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The Uvalde shooting in Texas revives the eternal debate on the regulation of firearms in the United States. However, a change in the legislation is unlikely, as the issue divides the political class and American public opinion. In the country of the second amendment, where more than 300 million firearms circulate, things could well continue as before, ironically the French cartoonist Urbs.
Tuesday, May 24, at 11:30 a.m., in the town of Uvalde, Texas, a 21-year-old young man sowed horror in an elementary school, attended mainly by students of Hispanic origin: at least 19 children aged 7 to 10 years old and two adults were killed.
The American president, Joe Biden, immediately reacted by recalling that these mass killings had no equivalent elsewhere in the world. “As a Nation, we have to ask ourselves, ‘When for God’s sake! are we going to face the gun lobby?’” Joe Biden said.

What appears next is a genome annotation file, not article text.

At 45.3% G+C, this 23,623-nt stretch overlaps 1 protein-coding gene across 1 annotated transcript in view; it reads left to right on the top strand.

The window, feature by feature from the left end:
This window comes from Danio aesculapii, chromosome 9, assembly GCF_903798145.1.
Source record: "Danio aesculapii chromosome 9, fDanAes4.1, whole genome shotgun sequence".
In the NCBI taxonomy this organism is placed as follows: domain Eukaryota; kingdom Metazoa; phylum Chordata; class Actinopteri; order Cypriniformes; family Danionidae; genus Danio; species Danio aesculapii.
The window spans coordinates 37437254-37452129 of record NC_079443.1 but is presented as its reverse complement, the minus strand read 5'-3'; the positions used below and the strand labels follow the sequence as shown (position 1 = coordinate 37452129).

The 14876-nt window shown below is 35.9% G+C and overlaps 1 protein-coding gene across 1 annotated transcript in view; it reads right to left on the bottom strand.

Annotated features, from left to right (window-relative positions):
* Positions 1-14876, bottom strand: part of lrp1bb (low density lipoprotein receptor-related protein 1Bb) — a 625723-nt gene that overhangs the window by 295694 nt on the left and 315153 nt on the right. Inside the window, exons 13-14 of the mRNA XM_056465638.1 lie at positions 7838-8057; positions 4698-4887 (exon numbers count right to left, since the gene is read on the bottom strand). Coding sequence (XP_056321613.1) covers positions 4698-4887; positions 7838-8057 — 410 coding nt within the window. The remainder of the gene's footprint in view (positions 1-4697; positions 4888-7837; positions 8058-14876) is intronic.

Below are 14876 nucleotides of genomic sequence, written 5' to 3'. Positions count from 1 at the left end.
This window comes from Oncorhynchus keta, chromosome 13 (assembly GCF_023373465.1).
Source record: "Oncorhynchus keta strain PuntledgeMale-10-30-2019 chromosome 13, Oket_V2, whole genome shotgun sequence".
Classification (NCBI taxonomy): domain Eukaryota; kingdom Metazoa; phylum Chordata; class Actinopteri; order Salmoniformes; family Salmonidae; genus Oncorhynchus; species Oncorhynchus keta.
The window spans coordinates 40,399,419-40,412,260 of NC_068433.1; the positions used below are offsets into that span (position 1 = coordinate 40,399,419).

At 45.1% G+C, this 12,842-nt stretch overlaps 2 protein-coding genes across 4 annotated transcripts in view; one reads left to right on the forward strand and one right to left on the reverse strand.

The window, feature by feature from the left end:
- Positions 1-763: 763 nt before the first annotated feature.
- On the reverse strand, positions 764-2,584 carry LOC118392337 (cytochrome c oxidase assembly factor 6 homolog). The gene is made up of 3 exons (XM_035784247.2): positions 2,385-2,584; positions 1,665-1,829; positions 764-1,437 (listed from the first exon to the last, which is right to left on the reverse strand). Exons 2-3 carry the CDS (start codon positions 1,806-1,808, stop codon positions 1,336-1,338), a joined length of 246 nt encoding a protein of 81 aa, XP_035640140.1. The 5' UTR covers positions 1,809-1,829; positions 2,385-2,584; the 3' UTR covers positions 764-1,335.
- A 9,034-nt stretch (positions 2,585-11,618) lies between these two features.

New drama, but old debate, seems to tell us Urbs in this drawing without laughter and a bit pessimistic about an evolution of the legislation in the United States.
Rodolphe Urbs, alias Urbs, was born in Limoges in 1970. He is a cartoonist, having decided of his own free will to “hibernate” in a bookshop and an art gallery since 2002. Rodolphe Urbs owes his nickname to his punk period, very influenced by Bazooka, situationism and a Latin book on his high school desk [urbs signifie ville en latin]. He draws for the newspapers Le Résistant, Sud-Ouest, Dazibao, and Le Canard Enchaîné.
Cartooning for Peace is an international network of cartoonists committed to promoting, through the universality of press cartoons, freedom of expression, human rights and mutual respect between populations of different cultures or beliefs.